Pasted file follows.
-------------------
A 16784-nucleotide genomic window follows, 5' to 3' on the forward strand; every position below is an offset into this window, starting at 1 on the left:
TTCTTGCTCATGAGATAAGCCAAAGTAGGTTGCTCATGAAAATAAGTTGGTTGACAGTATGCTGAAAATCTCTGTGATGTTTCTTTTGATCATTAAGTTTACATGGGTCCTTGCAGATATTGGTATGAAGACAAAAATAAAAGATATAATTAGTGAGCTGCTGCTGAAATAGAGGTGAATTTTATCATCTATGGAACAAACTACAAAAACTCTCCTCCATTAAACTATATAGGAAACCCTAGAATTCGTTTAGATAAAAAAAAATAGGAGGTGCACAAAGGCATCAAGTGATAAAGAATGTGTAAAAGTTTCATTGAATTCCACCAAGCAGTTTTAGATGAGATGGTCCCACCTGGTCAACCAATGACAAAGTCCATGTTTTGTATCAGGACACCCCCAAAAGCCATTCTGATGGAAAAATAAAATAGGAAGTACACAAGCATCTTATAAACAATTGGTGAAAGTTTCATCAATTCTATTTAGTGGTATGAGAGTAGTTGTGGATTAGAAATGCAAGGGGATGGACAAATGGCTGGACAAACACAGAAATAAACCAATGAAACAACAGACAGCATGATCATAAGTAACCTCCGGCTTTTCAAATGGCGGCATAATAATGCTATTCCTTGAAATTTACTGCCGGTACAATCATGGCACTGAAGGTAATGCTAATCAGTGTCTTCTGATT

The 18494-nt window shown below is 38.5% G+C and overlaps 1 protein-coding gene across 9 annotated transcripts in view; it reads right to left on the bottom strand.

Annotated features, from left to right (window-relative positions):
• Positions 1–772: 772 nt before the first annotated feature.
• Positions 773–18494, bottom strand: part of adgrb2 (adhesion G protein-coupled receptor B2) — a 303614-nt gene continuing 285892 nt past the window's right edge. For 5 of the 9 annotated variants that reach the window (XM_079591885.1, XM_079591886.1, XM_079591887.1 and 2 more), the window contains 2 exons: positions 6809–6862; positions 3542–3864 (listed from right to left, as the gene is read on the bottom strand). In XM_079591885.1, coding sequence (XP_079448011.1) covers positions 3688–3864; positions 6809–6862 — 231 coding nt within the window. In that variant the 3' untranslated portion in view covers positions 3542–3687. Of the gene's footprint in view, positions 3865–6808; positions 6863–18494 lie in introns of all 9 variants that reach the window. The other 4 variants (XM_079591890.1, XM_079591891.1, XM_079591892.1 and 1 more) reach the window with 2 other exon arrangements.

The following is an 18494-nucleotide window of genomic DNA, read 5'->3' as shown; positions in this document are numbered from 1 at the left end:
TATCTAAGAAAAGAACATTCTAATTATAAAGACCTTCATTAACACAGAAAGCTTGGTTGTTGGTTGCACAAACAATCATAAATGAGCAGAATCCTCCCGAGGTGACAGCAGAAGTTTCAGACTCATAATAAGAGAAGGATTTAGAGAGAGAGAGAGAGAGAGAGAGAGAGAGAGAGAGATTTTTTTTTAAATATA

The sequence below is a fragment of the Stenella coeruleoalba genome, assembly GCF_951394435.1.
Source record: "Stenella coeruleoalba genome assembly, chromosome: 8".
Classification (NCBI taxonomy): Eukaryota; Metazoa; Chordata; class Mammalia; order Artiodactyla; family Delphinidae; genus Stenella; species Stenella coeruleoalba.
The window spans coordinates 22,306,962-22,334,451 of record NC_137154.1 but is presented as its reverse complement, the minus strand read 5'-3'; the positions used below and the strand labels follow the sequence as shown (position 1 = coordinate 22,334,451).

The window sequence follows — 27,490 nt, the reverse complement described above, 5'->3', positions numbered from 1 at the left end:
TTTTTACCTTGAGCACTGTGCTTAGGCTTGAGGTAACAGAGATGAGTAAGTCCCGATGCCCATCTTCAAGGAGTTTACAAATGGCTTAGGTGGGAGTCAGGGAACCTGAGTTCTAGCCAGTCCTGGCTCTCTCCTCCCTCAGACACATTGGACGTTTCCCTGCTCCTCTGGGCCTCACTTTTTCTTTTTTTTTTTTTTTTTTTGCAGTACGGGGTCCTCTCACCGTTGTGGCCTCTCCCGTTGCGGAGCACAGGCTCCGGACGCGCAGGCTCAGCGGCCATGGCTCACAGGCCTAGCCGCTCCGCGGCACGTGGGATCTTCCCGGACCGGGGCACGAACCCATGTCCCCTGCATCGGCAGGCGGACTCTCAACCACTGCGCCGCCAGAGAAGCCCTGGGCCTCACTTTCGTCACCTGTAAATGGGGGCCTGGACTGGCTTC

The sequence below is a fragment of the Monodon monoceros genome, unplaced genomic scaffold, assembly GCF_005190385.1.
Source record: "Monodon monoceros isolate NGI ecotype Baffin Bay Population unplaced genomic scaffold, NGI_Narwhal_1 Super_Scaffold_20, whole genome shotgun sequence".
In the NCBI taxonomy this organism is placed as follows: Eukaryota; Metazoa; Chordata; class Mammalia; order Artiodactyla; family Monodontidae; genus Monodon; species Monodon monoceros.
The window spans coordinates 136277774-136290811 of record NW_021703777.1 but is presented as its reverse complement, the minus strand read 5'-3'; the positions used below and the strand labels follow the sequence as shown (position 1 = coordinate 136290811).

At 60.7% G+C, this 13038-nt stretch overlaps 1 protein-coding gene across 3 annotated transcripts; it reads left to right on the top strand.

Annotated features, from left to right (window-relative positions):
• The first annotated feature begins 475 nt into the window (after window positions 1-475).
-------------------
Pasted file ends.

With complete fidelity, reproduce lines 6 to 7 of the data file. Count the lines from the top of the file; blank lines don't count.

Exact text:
• Positions 773–18494, bottom strand: part of adgrb2 (adhesion G protein-coupled receptor B2) — a 303614-nt gene continuing 285892 nt past the window's right edge. For 5 of the 9 annotated variants that reach the window (XM_079591885.1, XM_079591886.1, XM_079591887.1 and 2 more), the window contains 2 exons: positions 6809–6862; positions 3542–3864 (listed from right to left, as the gene is read on the bottom strand). In XM_079591885.1, coding sequence (XP_079448011.1) covers positions 3688–3864; positions 6809–6862 — 231 coding nt within the window. In that variant the 3' untranslated portion in view covers positions 3542–3687. Of the gene's footprint in view, positions 3865–6808; positions 6863–18494 lie in introns of all 9 variants that reach the window. The other 4 variants (XM_079591890.1, XM_079591891.1, XM_079591892.1 and 1 more) reach the window with 2 other exon arrangements.

The following is an 18494-nucleotide window of genomic DNA, read 5'->3' as shown; positions in this document are numbered from 1 at the left end: